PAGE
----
MANSFIELD -- David Barnhart said he and Ryan Lykins are prepared for Westinghouse, one of the biggest jobs in their four-year old company's history.
"We're ready for it," said the co-owner of R&D Excavating of Crestline, which on Thursday was awarded a nearly $4 million contract to demolish and remediate one of the longest-standing industrial eyesores in the city.
The Richland County Land Bank unanimously awarded the bid.
A 2006 Shelby High School graduate who now lives in the Crestview Local School District, Barnhart said he and Lykins launched the company in 2018 and remain owner-operators of the firm's heavy equipment.
"We started out by bidding on some Crawford County Land Bank jobs," Barnhart said Thursday afternoon. "They were unsure of us at first. They gave us two or three houses to demolish and we got them down."
He said the company then started accepting work from the Richland County Land Bank and have done "about 300 houses" in Mansfield in the last few years.
Demolition of the former Wilbur H. Flippin Community Action Center building on Annadale Avenue in Mansfield are among contracts R&D has earned.
R&D has also expanded its operations around Ohio and into other states as the company grew. Barnhart said R&D has been working to bring down the nearly 600,000 square-foot Cooper Energy building in Springfield, Ohio.
The familiarity and trust in R&D helped the Land Bank accept the company's $3,995,000 bid to demolish and clean up the former industrial sites that have sat idle for more than three decades.
The bid acceptance is contingent upon the approval of the Ohio Department of Development, which has provided a $3 million grant for the project.
The contract includes demolishing and cleaning up the former "A" building at 200 Fifth St.; the adjoining 13-acre concrete slab; and a nearby vacant building, most recently owned by Electrolux, based in North Carolina.
R&D was one of four bids below the $4 million available for the project, including $500,000 in American Rescue Plan Act funds from Richland County commissioners and Mansfield City Council.
R&D was the only one of those four that's from Ohio. Others were from Michigan, Illinois and Canada.
The Land Bank's executive committee examined 11 bids submitted for the project. Those bids were opened on July 29.
The meeting to open the bids came 17 days after representatives from more than two dozen companies participated in a "mandatory walkthrough" of the site that Land Bank Manager Amy Hamrick said was intended ensure companies knew "exactly what they are getting into if they take this project on."
R&D was the only north central Ohio company to bid on the work, which is expected to begin this fall. There were two bids from other Ohio contractors outside the county and eight from outside the state, including the Canadian company.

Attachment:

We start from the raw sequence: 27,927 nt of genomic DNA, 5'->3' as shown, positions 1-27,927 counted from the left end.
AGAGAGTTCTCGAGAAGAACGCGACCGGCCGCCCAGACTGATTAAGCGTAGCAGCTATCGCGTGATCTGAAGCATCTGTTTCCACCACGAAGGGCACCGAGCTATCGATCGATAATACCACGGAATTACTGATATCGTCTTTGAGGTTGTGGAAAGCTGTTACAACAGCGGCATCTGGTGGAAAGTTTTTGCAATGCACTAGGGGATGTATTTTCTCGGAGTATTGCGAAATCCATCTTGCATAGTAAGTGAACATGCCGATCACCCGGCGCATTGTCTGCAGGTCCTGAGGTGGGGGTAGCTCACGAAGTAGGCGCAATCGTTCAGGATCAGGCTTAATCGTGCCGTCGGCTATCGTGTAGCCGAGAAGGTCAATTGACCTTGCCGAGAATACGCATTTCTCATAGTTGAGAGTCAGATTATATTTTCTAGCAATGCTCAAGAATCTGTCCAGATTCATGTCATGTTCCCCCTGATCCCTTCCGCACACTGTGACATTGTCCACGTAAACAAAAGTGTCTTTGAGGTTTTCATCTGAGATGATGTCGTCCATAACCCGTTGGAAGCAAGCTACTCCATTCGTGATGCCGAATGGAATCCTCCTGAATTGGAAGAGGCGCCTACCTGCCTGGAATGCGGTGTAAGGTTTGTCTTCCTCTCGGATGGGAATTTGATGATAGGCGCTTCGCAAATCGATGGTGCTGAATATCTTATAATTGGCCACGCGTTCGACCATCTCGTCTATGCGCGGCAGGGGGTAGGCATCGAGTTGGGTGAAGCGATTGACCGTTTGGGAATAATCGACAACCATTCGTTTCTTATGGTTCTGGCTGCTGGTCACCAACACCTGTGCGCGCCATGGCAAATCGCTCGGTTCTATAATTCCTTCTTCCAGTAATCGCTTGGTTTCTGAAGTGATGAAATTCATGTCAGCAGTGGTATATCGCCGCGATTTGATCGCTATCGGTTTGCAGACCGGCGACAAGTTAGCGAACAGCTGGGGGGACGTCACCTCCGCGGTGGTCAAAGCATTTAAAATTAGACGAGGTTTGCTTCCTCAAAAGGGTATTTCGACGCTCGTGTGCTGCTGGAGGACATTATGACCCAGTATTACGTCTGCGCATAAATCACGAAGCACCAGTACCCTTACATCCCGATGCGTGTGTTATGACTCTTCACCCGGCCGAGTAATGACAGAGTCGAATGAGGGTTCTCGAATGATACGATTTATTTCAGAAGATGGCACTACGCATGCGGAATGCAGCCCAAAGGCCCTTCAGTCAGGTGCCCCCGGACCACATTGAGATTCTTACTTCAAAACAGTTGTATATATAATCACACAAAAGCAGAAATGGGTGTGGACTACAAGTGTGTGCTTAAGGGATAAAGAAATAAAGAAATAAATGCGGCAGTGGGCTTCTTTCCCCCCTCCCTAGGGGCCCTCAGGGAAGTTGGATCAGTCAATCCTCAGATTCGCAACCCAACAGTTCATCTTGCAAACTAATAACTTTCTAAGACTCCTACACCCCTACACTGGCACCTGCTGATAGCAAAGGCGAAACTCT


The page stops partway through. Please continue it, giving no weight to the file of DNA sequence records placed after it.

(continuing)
The lowest bid was for $2.8 million and the highest was for $7.1 million.
During the full Land Bank board meeting Thursday, the organization's attorney, Jon Burton, went over the four bids that came in at $4 million or less.
Burton said the executive committee identified flaws and/or concerns with the three other bids and then highlighted R&D's proposal, which he said provided the "best and most responsive" bid.
One of the keys is the the fact R&D was the only Ohio contractor who submitted a proposal within the Land Bank's price range.
Officials have said that the ODOD, while not ruling out non-Ohio contractors, prefer that state grant money be spent on "local" businesses.
"We don't believe there's an outright prohibition on using out-of-state contractors, but there requires additional hurdles and that the guidelines strongly favor, Ohio contractors," Land Bank board member and Richland County Commissioner Tony Vero said.
Vero helped launch a year ago the effort to finally demolish and clean up the site that's sat idle since Westinghouse ended local operations in 1990, saying, "I think it's time we start looking at doing some things.'"
The demolition and remediation could clear the way for future redevelopment of the site on the city's east side.
Burton said R&D was the only contractor under consideration with which the Land Bank has experience and that the company has a "good and trusted working relationship" with the Land Bank.
He said R&D submitted all required documentation with its bid and also pointed out the company "rarely requests change orders," a crucial component since the Land Bank has $4 million for the project.
"I think it's clear in looking at the facts, that R&D is the logical choice for all the facts that were presented to the board and to the executive committee," Vero said.
"These are Ohio dollars, intended to be spent on Ohio companies and Ohio contractors. So that wasn't the only determining factor, but that was a very important factor in our decision," Vero said.
"They have done a project of this size. They're not as big as some of these other companies, but they have done a project of this size. We've checked into it and they did it well," Vero said.
"They can handle this," he said.